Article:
Technology has long been associated with its role as a major contributor to climate change. However, a groundbreaking initiative is harnessing the power of technology to undo the environmental damage incurred since the Industrial Age began.
In Myanmar, a trailblazing project launched in September 2018 employed drones to launch “seed missiles” into remote areas with limited tree growth. The astounding outcome: within less than a year, these seed missiles sprouted into 20-inch mangrove saplings, showcasing the potential of technology to offer innovative solutions in the face of the pressing climate crisis.
Irina Fedorenko, the co-founder of Biocarbon Engineering, expressed enthusiasm about the progress made: “We now have a confirmed case of the species we can plant and the conditions suitable for their growth. We are prepared to scale up our planting efforts and replicate this success.”
400,000 trees per day
According to Fedorenko, a mere two operators can deploy a fleet of seed missile-planting drones, capable of planting a staggering 400,000 trees per day. This remarkable scale of reforestation has the potential to make significant strides in combating the adverse effects of human-induced climate change.
The drones responsible for this feat were developed by a former NASA engineer. With the urgent need to reforest an area in Myanmar equivalent to the size of Rhode Island, the challenge is substantial but now seemingly attainable. Bremley Lyngdoh, founder, and CEO of World Impact explained that reseeding that area could potentially accommodate up to 1 billion new trees.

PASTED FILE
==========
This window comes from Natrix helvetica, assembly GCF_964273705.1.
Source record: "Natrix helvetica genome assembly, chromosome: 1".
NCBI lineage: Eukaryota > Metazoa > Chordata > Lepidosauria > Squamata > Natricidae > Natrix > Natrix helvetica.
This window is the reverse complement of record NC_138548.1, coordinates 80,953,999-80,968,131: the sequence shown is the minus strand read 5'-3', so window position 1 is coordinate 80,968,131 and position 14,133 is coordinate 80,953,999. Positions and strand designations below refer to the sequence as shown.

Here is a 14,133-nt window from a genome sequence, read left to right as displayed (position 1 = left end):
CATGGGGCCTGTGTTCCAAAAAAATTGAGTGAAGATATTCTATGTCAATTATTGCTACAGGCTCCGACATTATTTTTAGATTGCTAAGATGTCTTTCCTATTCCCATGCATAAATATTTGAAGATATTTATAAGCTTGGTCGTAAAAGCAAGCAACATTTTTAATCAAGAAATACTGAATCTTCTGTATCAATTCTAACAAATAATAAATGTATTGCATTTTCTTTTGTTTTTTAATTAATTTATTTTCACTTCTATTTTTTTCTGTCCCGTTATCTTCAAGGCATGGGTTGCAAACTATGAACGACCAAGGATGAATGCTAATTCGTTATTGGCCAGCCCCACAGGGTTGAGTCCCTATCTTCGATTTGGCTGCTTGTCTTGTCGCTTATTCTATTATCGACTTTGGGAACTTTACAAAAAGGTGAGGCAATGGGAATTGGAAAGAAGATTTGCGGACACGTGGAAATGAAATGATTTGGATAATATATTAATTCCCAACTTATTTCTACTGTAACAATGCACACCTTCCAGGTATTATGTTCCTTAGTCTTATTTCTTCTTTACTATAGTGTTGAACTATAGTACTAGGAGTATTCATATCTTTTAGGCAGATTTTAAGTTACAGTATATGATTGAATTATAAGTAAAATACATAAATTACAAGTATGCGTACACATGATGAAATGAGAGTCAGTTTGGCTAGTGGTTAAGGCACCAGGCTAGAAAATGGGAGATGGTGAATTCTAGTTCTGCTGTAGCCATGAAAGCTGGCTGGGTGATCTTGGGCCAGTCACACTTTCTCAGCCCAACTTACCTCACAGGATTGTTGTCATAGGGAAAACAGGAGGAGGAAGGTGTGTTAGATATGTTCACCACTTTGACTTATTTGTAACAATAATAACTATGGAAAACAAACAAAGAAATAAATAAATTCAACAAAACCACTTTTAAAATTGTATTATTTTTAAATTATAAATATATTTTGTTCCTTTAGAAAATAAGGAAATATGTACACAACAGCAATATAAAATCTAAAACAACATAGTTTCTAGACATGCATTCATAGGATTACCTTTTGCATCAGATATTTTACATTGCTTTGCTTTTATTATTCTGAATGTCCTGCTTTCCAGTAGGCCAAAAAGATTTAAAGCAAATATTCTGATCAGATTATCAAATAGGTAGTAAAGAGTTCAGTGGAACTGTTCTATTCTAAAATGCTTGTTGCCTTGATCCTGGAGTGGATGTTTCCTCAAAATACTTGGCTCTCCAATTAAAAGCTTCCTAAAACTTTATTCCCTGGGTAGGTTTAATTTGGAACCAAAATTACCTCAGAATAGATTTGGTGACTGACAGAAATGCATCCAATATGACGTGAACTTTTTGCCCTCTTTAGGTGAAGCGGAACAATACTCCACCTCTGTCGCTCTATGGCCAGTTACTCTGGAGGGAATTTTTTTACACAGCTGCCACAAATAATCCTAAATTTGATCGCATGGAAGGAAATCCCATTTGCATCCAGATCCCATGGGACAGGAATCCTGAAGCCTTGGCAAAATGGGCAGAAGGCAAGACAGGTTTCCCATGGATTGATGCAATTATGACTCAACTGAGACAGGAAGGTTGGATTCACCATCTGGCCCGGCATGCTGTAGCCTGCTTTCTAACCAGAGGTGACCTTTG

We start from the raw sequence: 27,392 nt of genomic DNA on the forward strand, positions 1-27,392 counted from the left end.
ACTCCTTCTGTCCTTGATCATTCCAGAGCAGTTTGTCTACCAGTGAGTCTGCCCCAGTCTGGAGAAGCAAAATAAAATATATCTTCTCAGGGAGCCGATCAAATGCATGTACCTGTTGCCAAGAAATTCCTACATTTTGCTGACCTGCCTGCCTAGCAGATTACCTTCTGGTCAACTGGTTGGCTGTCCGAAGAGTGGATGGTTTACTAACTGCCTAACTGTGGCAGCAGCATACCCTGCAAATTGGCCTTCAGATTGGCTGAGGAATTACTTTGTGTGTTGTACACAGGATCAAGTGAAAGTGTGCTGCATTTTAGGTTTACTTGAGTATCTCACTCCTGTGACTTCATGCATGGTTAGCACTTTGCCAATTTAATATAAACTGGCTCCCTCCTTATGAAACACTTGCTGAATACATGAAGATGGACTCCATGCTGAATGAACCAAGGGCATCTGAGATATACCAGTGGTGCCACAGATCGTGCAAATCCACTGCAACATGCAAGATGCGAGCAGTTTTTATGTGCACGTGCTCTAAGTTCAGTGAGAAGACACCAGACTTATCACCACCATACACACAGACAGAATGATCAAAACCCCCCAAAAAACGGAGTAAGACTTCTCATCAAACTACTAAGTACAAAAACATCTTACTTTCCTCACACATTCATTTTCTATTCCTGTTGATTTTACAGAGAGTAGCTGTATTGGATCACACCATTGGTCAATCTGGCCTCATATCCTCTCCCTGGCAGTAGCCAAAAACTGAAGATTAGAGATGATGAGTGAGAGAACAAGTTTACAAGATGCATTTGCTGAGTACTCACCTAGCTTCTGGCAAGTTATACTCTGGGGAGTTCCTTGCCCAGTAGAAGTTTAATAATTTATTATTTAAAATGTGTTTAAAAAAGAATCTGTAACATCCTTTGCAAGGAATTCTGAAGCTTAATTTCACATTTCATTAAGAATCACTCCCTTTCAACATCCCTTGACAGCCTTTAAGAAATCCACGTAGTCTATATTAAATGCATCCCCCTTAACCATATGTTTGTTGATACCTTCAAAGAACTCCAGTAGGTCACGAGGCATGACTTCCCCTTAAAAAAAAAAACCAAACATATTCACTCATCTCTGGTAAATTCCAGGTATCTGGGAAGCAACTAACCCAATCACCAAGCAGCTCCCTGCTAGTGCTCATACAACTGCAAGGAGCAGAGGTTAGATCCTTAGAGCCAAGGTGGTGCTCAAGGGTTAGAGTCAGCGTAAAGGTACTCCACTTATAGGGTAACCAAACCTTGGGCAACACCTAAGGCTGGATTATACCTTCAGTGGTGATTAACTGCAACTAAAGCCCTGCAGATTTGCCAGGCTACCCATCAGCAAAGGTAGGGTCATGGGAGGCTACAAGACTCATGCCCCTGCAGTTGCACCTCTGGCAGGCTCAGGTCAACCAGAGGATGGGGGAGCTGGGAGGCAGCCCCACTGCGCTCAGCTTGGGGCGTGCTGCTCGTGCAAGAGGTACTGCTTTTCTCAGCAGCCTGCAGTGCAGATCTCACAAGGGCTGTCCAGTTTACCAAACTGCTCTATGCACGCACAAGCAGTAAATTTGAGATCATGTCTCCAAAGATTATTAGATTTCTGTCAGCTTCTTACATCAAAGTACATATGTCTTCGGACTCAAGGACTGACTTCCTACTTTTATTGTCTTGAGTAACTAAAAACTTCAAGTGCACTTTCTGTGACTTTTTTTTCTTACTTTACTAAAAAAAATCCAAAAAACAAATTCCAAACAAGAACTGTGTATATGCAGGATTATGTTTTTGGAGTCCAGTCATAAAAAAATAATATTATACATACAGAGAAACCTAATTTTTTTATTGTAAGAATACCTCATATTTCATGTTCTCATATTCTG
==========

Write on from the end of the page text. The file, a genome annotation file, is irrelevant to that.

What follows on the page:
Lyngdoh noted, “Clearly, planting a billion trees would be a lengthy process without the assistance of drones.” But, having a powerful ally on their side, things change — as a point of comparison, it took the Worldview Foundation 7 years to plant 6 million trees in Myanmar; with the aid of drones, their goal was set to plant an additional 4 million trees by the end of 2019.
Helping to fight the climate change
Myanmar serves as an ideal case study for this project. Besides offering available land for the drone initiative, the country has been significantly impacted by the early consequences of climate change in recent years. Rising sea levels have already affected the population. In addition to their capacity to absorb CO2 from the atmosphere, thriving trees can help stabilize the soil, mitigating the soil erosion issues that have afflicted local communities in Myanmar.
Looking ahead, technologies like seed-planting drones could help stem the tide of catastrophic climate change while governments and societies focus on transforming the behaviors of consumers and corporations driving the problem. Our insatiable appetite for new technology may have contributed to climate change and deforestation, but it may also hold the solution to these challenges.